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WHERE THE CREATIVE CLASS GOES TO WORK: THE BROOKLYN NAVY YARD, INDUSTRY CITY, BROOKLYN ARMY TERMINAL & THE NEWLY OPENED EMPIRE STORES

These mammoth buildings were once home to heavy manufacturing and storage. Now, they’re where tomorrow is taking shape

By TAMARA GLENNY
In the digital age, how we work is constantly evolving, and that holds true for where we work, too. Today, the old factories, industrial parks and warehouses along the East River that have been key to New York’s labor legacy are being reinvented. These sites now are 21st-century workplaces, like the Brooklyn Navy Yard and the Empire Stores, where developers and their tenants are re-imagining what we think of as office space. The inspiring architecture and designs are as exciting as the talent that they attract. Here’s what’s happening, what’s new and what’s next.

BROOKLYN NAVY YARD

What it was: One of the country’s most storied naval shipyards, established in 1801. It once employed 70,000 workers building vessels like the U.S.S. Missouri, the battleship on which the peace treaty ending the war with Japan was signed in 1945.

What it is: A sprawling 300-acre complex of tech start-ups, textile designers, equipment makers and artists’ studios, along with rooftop bars and event spaces.

Where to find it: Between the Williamsburg and Manhattan Bridges, Brooklyn

Closest ferry stop: Schaefer Landing/South Williamsburg. From there, it’s a ten-minute walk (or a five-minute bike ride—there’s a Citibike dock at the ferry and the Navy Yard has three of its own).

Number of businesses: 330

Major tenants: New Lab, a former hangar rebuilt as an 84,000-square-foot design and manufacturing incubator in fields such as artificial intelligence and robotics; Brooklyn Grange, a 65,000 square-foot rooftop farm selling commercially and to the public through markets and CSAs; Steiner Studios, where they shoot TV shows and movies ranging from Girls and Boardwalk Empire to The Wolf of Wall Street and Teenage Mutant Ninja Turtles.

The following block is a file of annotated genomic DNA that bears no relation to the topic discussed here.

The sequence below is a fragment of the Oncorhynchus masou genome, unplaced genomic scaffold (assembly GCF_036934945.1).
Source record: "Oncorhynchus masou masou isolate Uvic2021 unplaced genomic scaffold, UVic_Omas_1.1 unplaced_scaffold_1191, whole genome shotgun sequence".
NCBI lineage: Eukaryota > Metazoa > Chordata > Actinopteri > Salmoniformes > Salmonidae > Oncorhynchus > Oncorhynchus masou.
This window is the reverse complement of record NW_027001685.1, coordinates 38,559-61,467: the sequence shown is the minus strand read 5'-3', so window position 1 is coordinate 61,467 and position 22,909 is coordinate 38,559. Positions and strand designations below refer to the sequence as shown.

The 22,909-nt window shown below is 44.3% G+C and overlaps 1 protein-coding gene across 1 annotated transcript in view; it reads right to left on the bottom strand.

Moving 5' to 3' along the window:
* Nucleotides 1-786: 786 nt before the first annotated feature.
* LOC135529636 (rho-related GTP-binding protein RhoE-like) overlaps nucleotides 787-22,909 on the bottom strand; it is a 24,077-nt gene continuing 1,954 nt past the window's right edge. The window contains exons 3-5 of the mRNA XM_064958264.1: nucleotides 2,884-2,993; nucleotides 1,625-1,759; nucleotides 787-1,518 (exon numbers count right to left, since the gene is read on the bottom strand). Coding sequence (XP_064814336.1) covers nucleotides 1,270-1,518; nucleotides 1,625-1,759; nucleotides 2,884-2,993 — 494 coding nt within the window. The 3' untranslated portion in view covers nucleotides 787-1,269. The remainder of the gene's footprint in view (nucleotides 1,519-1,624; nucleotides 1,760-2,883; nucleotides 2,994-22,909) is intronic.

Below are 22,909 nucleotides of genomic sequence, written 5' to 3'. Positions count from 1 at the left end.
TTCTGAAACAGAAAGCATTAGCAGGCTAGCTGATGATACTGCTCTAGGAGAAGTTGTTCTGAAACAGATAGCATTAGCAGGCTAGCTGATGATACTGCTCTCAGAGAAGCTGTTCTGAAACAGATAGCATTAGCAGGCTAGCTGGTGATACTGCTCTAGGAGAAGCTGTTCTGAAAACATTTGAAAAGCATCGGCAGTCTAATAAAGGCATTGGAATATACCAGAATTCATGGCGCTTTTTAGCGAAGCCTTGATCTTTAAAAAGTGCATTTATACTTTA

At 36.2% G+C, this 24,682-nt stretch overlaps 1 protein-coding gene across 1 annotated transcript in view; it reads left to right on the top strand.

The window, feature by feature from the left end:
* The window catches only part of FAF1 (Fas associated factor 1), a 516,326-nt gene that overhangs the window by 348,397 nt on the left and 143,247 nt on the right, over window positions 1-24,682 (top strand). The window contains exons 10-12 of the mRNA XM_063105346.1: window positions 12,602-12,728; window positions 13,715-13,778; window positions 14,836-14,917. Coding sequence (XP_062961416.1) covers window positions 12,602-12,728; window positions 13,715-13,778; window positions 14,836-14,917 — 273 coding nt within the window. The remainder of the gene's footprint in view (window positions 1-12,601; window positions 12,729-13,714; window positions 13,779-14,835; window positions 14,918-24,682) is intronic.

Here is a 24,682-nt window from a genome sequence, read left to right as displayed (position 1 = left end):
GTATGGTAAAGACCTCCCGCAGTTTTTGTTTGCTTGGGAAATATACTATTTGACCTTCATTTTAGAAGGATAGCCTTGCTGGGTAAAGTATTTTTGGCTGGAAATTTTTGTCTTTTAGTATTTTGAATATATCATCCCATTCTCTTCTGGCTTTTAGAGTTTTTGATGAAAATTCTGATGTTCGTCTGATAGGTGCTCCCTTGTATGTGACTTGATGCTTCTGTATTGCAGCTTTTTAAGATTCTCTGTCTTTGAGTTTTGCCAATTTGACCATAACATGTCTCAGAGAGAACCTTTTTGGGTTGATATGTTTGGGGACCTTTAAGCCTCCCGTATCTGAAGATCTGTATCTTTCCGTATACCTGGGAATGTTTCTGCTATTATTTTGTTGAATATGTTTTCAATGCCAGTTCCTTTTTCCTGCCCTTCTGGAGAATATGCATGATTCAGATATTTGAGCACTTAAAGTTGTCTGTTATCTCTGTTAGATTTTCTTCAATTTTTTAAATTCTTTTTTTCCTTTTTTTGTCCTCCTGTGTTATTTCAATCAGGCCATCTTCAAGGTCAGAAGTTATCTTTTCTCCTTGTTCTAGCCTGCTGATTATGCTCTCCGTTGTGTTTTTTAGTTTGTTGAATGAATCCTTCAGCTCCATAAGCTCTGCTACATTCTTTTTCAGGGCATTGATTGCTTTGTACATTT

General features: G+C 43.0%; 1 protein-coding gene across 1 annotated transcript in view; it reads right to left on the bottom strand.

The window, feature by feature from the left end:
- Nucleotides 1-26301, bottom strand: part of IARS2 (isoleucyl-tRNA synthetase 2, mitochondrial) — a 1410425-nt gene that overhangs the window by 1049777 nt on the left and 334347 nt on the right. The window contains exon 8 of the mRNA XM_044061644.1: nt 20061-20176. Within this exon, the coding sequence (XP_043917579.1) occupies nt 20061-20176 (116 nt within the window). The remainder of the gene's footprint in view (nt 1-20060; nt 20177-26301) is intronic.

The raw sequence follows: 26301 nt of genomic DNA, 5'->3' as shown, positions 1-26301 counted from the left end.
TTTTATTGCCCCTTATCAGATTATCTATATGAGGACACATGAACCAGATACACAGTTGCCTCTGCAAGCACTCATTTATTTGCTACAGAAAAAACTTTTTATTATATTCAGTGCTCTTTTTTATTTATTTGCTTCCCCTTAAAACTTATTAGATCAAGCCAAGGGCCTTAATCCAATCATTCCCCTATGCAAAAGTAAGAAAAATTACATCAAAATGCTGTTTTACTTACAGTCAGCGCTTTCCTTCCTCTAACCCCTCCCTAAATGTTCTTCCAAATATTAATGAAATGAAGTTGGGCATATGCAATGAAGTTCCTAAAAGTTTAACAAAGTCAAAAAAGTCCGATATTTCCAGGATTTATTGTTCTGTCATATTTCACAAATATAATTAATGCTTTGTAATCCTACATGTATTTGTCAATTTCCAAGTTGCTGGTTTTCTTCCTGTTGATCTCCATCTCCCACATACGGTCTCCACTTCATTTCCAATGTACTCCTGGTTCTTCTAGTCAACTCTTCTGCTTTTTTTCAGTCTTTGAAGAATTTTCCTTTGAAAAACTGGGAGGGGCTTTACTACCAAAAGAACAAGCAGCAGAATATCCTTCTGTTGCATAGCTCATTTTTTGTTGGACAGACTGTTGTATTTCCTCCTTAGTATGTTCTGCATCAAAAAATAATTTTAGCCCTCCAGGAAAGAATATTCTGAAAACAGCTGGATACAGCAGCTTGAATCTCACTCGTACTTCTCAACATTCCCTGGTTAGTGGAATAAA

Overall vibe: Mix of adventurous artisans, blue-sky tech and community outreach, such as Refoundry, which trains ex-prisoners in furniture-making skills in order to set them up in their own businesses.

Cool feature: NYC’s first rooftop wind turbines and vineyard/winery Rooftop Reds which will pick its first harvest this October for an inaugural 2017 urban vintage). There is also Terreform One’s prototype sustainable-protein cricket farm!

What’s next: Upstate supermarket giant Wegmans (coming in 2018); a huge food hall for Building 77 whose anchor tenant will be Russ & Daughters, the beloved Lower East Side bagels-and-lox institution, as well as the Brooklyn Brewery, both scheduled to open in 2017; Mast Chocolate (opening next year).